Washington, DC- As a rash of train derailments continues to plague communities across Pennsylvania, U.S. Senator Bob Casey (D-PA) pushed for a new measure that could increase training, resources for first responders in Pennsylvania that must respond to derailment emergencies. The RESPONSE Act would create a special division within FEMA to train emergency personnel to respond to train derailments and potentially provide more resources for training. The legislation would also create a train incident database to track incidents and help first responders access timely information and better communicate.
“Train derailments threaten the health and economic wellbeing of communities across Pennsylvania,” Senator Casey said. “New safety requirements by the Department Transportation are a step in the right direction but more must be done to protect vulnerable communities and our first responders. This is commonsense legislation that will aid first responders and communities. Congress should move on it soon.”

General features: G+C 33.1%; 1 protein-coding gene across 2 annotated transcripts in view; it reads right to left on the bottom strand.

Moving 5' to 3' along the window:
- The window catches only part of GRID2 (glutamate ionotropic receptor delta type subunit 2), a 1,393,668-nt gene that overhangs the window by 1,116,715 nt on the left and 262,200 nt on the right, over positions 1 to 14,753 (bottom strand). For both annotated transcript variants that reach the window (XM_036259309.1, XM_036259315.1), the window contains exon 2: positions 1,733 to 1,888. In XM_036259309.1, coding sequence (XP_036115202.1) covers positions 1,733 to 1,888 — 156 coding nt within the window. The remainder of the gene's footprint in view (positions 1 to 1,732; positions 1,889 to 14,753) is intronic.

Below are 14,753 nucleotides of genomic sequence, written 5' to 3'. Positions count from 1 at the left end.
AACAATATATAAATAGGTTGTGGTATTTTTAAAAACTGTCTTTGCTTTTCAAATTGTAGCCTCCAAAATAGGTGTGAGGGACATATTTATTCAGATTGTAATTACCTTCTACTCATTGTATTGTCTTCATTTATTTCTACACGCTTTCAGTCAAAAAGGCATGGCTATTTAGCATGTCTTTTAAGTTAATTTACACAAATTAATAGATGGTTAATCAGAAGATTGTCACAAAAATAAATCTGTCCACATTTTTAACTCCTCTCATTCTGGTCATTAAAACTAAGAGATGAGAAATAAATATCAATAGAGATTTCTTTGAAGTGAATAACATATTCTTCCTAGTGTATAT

In many instances when these derailments occur in rural areas, the firefighters were the first to respond. According to the American Association of Railroads, the number of railcars carrying crude oil on major freight railroads in the U.S. grew by more than 6,000 percent between 2008 and 2013. Pennsylvania recent derailments have occurred in Philadelphia, Vandergrift, and McKeesport. Thousands of Pennsylvanians live near rail lines, and it is critical that we ensure first responders have the proper training to respond in the event of a derailment. The bill would establish a subcommittee under FEMA’s National Advisory Council to address training of first responders, particularly in smaller communities The RESPONSE Subcommittee would be tasked with bringing together all the relevant agencies, emergency responders, technical experts and the private sector for a review of training, resources, best practices and unmet needs related to emergency responders to railroad hazmat incidents. All flammable hazmat response to railroad incidents would be within the scope of the Subcommittee, but given the potential increased risk associated with a derailment involving delivery of crude oil. The Subcommittee would provide recommendations to Congress within 12 months on emergency responder training and resource allocation. These will include addressing effectiveness of current funding levels related to training local emergency responders; strategy for integration of commodity flow studies, mapping, and access platforms for local emergency responders and how to increase the rate of access to the individual responder in existing or emerging communications technology; The development of a train incident database; and the need to increase access to relevant, useful, and timely information for the local emergency responders among other things.